In my previous posts I demonstrated interaction-based unit tests that verify that a pizza is correctly being added to a shopping basket. An alternative is a state-based test where we examine the contents of the shopping basket after exercising the SUT. Here's an initial attempt:

public void AddWillAddToBasket()
    // Fixture setup
    var fixture = new Fixture();
    var basket = fixture.Freeze<Basket>();
    var pizza = fixture.CreateAnonymous<PizzaPresenter>();
    var sut = fixture.CreateAnonymous<BasketPresenter>();
    // Exercise system
    // Verify outcome
    Assert.IsTrue(basket.Pizze.Any(p => 
        p.Name == pizza.Name), "Basket has added pizza.");
    // Teardown

In this case the assertion examines the Pizze collection (you did know that the plural of pizza is pizze, right?) of the frozen Basket to verify that it contains the added pizza.

The tricky part is that the Pizze property is a collection of Pizza instances, and not PizzaPresenter instances. The injected IPizzaMap instance is responsible for mapping from PizzaPresenter to Pizza, but since we are rewriting this as a state-based test, I thought it would also be interesting to write the test without using Moq. Instead, we can use the real implementation of IPizzaMap, but this means that we must instruct AutoFixture to map from the abstract IPizzaMap to the concrete PizzaMap.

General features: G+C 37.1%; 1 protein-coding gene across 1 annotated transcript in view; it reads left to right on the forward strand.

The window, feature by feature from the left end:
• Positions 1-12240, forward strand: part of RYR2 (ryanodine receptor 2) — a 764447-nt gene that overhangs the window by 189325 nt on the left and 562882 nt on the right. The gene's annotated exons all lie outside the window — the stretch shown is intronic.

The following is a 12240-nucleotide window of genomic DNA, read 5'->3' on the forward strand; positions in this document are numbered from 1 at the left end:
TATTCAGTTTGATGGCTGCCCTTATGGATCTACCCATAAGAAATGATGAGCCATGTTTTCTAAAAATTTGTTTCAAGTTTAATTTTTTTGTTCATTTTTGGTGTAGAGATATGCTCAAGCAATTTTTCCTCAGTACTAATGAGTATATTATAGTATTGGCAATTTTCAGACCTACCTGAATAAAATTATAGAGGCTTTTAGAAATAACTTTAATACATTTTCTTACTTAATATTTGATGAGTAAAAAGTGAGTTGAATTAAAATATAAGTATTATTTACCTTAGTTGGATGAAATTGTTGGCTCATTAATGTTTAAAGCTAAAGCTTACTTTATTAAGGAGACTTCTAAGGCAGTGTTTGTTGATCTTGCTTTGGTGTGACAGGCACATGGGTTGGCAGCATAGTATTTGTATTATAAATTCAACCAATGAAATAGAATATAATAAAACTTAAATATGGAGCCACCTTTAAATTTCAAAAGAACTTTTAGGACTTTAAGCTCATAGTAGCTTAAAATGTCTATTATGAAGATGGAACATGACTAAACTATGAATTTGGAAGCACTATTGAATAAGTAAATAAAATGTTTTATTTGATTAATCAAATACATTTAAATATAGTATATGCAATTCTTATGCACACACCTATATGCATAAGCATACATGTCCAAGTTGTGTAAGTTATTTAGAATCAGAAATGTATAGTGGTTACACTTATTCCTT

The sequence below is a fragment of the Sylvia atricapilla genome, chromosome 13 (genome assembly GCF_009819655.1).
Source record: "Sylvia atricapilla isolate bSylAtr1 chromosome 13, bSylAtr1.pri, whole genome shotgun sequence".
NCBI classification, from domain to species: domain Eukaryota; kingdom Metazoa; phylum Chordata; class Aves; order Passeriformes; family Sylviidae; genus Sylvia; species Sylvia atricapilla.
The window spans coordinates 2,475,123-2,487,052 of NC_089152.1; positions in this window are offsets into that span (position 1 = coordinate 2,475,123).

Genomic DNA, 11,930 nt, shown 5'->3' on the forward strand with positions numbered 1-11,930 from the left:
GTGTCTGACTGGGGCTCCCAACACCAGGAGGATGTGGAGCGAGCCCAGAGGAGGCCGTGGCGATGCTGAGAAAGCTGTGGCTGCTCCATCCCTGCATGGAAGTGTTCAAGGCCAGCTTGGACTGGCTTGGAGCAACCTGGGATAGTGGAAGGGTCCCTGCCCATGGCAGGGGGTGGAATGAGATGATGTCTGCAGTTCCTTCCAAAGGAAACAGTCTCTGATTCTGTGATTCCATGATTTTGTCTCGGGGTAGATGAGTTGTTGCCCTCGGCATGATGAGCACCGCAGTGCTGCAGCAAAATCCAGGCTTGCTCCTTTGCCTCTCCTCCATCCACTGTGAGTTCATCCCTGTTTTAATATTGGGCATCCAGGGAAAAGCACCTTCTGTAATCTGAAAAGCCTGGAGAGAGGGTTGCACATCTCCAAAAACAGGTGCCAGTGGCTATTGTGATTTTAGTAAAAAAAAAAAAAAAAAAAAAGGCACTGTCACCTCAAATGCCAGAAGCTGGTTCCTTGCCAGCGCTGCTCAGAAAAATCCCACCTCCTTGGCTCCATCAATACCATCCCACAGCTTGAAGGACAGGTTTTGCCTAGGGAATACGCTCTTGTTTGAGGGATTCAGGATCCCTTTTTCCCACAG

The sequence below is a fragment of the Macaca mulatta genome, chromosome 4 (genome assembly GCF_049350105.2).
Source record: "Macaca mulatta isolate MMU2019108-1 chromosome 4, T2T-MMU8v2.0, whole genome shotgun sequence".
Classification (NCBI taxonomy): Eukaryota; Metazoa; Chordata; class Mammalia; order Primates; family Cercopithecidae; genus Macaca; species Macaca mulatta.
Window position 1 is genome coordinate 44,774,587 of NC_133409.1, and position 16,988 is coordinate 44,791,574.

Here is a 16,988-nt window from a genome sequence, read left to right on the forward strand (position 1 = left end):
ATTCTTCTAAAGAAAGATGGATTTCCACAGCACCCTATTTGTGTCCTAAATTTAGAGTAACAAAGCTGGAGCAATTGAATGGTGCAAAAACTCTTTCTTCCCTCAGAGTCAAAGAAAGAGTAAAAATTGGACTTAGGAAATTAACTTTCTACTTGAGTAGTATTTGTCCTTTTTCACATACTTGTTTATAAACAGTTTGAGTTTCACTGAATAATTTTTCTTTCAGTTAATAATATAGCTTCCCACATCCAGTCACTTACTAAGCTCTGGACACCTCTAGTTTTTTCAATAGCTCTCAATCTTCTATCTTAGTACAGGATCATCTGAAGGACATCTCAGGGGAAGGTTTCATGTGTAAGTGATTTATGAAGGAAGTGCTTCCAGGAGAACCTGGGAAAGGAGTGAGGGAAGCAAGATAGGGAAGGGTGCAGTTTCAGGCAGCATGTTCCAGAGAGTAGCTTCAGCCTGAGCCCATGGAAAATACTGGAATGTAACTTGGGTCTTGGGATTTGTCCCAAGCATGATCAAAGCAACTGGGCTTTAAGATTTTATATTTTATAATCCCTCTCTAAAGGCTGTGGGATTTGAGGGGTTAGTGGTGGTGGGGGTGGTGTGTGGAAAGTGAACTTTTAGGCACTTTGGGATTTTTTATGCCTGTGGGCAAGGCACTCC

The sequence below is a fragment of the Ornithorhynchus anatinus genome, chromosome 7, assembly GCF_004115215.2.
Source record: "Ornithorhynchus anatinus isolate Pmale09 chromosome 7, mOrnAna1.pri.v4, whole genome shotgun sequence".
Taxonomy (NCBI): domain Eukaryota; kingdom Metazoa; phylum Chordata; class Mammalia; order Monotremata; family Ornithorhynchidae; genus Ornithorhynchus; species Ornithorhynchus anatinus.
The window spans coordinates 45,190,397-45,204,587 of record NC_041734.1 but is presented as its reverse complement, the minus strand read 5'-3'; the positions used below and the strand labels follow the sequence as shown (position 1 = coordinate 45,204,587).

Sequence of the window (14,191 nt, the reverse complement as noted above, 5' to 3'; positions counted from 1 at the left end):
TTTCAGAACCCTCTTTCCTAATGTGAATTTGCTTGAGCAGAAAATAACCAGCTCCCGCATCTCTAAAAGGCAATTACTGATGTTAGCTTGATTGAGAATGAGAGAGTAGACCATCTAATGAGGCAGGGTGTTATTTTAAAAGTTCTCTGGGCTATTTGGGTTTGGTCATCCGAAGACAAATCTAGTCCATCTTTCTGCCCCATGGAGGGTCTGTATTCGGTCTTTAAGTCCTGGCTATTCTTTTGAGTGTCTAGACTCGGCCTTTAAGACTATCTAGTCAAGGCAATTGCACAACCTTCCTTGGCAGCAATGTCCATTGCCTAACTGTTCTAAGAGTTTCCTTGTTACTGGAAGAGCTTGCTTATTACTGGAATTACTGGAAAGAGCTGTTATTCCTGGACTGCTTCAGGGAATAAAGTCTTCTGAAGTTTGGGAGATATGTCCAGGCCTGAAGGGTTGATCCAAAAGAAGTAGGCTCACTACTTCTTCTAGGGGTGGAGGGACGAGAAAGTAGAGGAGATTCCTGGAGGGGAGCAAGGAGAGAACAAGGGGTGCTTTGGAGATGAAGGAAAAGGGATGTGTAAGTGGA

We see that happening in this line of code:


Notice the method group syntax: we pass in a delegate to the CreateAnonymous method, which means that every time the fixture is asked to create an IPizzaMap instance, it invokes CreateAnonymous<PIzzaMap>() and uses the result.

This is, obviously, a general-purpose way in which we can map compatible types, so we can write an extension method like this one:

public static void Register<TAbstract, TConcrete>(
    this Fixture fixture) where TConcrete : TAbstract
    fixture.Register<TAbstract>(() =>

(I'm slightly undecided on the name of this method. Map might be a better name, but I just like the equivalence to some common DI Containers and their Register methods.) Armed with this Register overload, we can now rewrite the previous Register statement like this:

fixture.Register<IPizzaMap, PizzaMap>();

It's the same amount of code lines, but I find it slightly more succinct and communicative.

The real point of this blog post, however, is that you can map abstract types to concrete types, and that you can always write extension methods to encapsulate your own AutoFixture idioms.


I also prefer Register (instead of Map). Because most of the times it will be like that: registering an interface to an implementation.
2011-03-13 10:06 UTC

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Tuesday, 06 April 2010 05:22:32 UTC


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Published: Tuesday, 06 April 2010 05:22:32 UTC